Facts of the Case
The Agricultural Marketing Agreement Act of 1937 (AMAA) was enacted to protect farmers from radical fluctuations in the market. The AMAA allows the Secretary of Agriculture to impose production quotas or supply limitations on products as needed. Refusal to comply with these orders can result in civil and criminal penalties. The orders only applied to "handlers," those who process and package the products for distribution. The Raisin Marketing Order of 1949 created reserve-tonnage, a percentage of raisins that must be turned over the government each year.
Marvin and Laura Horne were raisin producers living in California who implemented a system to bring their raisins to market without handlers to avoid the AMAA. The Administrator of the Agricultural Marketing Service initiated an enforcement action against the Hornes for failure to comply with the orders. The Administrative Law Judge held that the Hornes should be subject to the Order under the auspices of the AMAA. The Judicial Officer affirmed the decision and held the Hornes liable. The Hornes filed for judicial review in district court, and the court granted summary judgment for the Department of Agriculture.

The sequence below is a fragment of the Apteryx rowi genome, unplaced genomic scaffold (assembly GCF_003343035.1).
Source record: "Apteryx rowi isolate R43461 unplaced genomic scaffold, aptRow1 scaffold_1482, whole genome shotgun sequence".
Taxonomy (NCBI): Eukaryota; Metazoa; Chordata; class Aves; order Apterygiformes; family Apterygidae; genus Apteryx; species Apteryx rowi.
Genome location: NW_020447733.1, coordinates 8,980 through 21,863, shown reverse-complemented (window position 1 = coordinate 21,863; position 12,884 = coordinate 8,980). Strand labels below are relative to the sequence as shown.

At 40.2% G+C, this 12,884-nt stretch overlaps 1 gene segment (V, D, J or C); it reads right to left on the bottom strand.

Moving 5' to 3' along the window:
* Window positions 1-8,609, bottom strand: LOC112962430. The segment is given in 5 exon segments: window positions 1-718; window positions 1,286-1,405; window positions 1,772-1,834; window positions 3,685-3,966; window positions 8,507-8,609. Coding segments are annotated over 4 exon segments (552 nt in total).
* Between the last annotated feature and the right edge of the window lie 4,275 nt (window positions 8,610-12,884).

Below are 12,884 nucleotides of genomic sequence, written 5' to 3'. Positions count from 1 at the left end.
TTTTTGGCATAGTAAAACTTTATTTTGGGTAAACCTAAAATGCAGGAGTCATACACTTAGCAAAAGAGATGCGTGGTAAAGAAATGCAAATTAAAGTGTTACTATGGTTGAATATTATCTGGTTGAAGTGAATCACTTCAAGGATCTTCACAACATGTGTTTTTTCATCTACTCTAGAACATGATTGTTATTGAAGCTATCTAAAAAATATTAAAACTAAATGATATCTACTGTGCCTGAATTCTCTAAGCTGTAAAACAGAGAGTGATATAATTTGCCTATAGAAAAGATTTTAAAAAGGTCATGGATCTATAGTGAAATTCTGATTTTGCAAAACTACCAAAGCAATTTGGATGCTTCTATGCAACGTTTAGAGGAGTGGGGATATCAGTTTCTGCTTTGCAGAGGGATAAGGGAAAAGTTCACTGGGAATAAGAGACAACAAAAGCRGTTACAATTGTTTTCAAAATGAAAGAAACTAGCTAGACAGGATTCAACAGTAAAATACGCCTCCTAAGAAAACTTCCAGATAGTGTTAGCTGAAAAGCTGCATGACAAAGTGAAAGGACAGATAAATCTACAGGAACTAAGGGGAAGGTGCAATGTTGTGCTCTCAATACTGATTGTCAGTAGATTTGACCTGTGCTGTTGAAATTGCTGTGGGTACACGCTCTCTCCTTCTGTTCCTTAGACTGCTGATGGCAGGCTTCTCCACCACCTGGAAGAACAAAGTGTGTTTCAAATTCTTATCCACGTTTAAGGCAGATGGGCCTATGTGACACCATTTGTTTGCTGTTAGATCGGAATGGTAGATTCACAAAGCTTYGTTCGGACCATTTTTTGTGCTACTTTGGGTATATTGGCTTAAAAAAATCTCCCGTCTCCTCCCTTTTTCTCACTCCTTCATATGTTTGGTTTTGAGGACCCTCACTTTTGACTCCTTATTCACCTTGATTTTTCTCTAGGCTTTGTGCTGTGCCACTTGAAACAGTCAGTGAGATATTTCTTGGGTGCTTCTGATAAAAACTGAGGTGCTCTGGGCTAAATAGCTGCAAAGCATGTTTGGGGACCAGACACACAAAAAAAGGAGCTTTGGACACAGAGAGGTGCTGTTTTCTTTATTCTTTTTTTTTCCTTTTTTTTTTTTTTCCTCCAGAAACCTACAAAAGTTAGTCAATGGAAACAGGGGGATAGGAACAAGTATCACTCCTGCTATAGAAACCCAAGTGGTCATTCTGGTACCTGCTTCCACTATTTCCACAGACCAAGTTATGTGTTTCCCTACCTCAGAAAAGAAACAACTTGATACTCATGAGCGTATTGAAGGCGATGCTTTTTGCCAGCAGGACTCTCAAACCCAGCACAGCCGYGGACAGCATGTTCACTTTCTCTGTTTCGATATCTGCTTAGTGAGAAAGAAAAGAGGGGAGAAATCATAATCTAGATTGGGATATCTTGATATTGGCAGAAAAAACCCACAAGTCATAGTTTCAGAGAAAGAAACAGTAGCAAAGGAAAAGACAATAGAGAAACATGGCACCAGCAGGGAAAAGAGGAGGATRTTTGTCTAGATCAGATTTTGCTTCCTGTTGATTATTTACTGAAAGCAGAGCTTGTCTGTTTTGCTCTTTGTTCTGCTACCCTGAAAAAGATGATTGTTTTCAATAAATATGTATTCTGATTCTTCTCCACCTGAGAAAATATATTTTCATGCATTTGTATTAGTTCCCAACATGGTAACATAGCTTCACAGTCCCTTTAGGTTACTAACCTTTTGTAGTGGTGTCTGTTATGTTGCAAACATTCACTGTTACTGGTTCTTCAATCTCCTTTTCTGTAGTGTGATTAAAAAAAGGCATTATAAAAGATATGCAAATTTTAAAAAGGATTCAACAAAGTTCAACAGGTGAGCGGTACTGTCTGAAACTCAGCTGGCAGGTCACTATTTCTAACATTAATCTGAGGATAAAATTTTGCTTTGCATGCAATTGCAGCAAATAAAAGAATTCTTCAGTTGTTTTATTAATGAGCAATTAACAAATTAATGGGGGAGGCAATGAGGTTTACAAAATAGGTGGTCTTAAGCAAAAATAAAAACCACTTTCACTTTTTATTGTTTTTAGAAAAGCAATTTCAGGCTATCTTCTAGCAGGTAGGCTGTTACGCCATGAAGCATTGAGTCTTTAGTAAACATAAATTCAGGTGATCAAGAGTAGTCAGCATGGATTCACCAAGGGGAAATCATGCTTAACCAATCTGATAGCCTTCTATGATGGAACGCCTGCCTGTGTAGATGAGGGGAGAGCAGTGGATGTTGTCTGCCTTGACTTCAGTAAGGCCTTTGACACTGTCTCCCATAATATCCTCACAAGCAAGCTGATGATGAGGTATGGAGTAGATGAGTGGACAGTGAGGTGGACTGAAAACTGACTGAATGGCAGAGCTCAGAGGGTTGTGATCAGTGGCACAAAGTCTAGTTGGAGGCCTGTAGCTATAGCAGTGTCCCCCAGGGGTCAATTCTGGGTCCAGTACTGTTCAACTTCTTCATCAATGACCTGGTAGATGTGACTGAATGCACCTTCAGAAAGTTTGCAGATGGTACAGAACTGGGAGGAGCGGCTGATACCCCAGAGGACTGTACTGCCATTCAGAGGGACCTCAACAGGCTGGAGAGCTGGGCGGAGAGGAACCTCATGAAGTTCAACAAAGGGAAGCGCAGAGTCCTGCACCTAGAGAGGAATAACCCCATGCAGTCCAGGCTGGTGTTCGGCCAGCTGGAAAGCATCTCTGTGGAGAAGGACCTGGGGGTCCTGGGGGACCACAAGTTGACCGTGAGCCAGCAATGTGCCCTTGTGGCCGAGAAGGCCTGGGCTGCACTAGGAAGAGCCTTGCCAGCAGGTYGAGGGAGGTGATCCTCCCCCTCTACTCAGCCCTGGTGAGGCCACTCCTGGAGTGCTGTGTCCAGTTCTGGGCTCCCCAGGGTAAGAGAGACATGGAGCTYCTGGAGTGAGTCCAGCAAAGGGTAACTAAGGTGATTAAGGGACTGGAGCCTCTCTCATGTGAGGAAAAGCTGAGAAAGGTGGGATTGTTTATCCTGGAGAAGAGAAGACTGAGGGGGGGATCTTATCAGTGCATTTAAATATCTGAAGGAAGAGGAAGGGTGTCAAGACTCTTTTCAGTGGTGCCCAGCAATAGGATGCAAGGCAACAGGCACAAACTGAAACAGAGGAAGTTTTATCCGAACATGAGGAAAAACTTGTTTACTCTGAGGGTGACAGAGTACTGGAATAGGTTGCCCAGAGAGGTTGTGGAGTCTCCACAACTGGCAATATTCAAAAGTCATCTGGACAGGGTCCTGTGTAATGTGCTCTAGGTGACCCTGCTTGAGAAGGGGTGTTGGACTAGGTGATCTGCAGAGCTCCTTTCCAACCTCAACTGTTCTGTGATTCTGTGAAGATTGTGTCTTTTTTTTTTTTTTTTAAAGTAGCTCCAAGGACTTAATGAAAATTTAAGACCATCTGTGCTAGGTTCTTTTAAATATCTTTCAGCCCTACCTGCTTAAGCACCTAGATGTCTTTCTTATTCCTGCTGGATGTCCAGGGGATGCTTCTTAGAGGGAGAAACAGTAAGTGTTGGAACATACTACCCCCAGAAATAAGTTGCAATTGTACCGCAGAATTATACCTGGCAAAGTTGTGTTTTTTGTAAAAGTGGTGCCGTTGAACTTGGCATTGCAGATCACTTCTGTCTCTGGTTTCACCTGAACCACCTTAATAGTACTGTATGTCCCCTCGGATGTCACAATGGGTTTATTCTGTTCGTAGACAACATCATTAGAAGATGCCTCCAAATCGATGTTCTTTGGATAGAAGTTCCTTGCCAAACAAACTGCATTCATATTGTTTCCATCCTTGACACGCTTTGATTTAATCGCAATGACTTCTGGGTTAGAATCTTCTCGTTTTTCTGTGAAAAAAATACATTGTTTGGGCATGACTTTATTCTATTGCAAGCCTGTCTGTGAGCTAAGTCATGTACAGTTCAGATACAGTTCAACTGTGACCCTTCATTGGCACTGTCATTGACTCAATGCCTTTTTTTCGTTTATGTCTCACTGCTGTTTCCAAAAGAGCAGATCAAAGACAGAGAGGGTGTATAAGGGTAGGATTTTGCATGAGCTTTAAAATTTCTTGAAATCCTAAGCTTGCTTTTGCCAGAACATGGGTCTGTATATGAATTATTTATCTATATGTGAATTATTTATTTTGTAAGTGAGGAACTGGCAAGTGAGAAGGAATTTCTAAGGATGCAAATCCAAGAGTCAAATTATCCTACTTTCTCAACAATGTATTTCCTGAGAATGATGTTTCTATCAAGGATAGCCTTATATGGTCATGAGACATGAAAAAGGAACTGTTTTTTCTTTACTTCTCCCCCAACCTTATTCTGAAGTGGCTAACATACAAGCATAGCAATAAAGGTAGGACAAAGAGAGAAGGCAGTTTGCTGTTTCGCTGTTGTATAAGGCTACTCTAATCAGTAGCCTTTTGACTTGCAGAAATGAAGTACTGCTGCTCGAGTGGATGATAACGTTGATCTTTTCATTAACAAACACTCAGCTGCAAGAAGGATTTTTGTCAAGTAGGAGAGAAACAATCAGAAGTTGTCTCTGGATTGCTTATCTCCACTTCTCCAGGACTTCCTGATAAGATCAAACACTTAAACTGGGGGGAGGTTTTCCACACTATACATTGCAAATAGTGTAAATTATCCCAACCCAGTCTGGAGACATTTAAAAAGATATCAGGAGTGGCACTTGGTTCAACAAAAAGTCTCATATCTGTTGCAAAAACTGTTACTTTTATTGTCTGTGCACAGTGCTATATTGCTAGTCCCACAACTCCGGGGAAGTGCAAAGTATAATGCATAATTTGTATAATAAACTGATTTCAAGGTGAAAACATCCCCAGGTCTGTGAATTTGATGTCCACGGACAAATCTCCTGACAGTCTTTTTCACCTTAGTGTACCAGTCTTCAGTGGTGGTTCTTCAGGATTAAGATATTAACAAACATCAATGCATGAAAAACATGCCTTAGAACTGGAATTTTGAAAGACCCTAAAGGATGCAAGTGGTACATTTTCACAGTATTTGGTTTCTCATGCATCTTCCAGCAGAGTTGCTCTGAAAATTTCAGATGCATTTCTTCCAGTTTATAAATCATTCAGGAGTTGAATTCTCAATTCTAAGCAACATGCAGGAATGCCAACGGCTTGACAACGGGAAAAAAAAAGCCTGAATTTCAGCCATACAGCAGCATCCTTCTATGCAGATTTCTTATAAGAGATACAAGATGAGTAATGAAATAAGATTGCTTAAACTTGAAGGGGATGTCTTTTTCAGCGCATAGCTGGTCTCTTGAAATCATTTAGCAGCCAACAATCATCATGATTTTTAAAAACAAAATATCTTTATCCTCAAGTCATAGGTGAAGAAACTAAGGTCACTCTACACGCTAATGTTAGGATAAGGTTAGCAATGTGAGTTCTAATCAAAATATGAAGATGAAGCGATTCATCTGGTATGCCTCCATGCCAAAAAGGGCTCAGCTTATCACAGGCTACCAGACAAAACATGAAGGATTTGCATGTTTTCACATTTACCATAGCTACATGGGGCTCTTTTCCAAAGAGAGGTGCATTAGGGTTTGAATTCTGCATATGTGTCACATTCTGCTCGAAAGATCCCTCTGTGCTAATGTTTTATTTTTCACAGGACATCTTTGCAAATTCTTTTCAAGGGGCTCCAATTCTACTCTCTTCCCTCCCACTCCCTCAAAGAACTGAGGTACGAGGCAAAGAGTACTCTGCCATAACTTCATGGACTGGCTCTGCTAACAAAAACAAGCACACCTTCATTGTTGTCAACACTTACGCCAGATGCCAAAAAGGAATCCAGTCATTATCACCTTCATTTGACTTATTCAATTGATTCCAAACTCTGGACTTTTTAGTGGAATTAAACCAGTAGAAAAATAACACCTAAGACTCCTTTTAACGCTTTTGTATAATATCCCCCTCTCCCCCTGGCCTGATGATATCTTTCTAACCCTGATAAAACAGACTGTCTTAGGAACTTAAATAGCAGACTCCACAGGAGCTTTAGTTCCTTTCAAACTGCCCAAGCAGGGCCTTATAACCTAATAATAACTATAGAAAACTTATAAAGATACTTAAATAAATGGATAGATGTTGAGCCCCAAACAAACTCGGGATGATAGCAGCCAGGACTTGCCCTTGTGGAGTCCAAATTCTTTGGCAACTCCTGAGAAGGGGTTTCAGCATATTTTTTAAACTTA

The United States Court of Appeals for the Ninth Circuit affirmed and held that it did not have jurisdiction to rule on the Hornes' claim that the Order violated their Fifth Amendment rights under the Takings Clause. The Court held that the Hornes must bring that claim before the Court of Federal Claims, as required by the Tucker Act.
Can the Takings Clause be used as a defense in actions regarding a government-mandated transfer of funds?
If so, does the Unites States Court of Appeals for the Ninth Circuit have jurisdiction over the case?
Yes, yes. Justice Clarence Thomas delivered the opinion for the unanimous Court. The Supreme Court held that the defendants' Takings Clause claims must be evaluated under their capacity as handlers rather than producers, because it is only in their capacity as handlers that they would be subject to the fines in question. The Court also held that, as handlers, the defendants may raise a Takings Clause challenge to AMAA marketing orders and do not need to file in the Court of Federal Claims.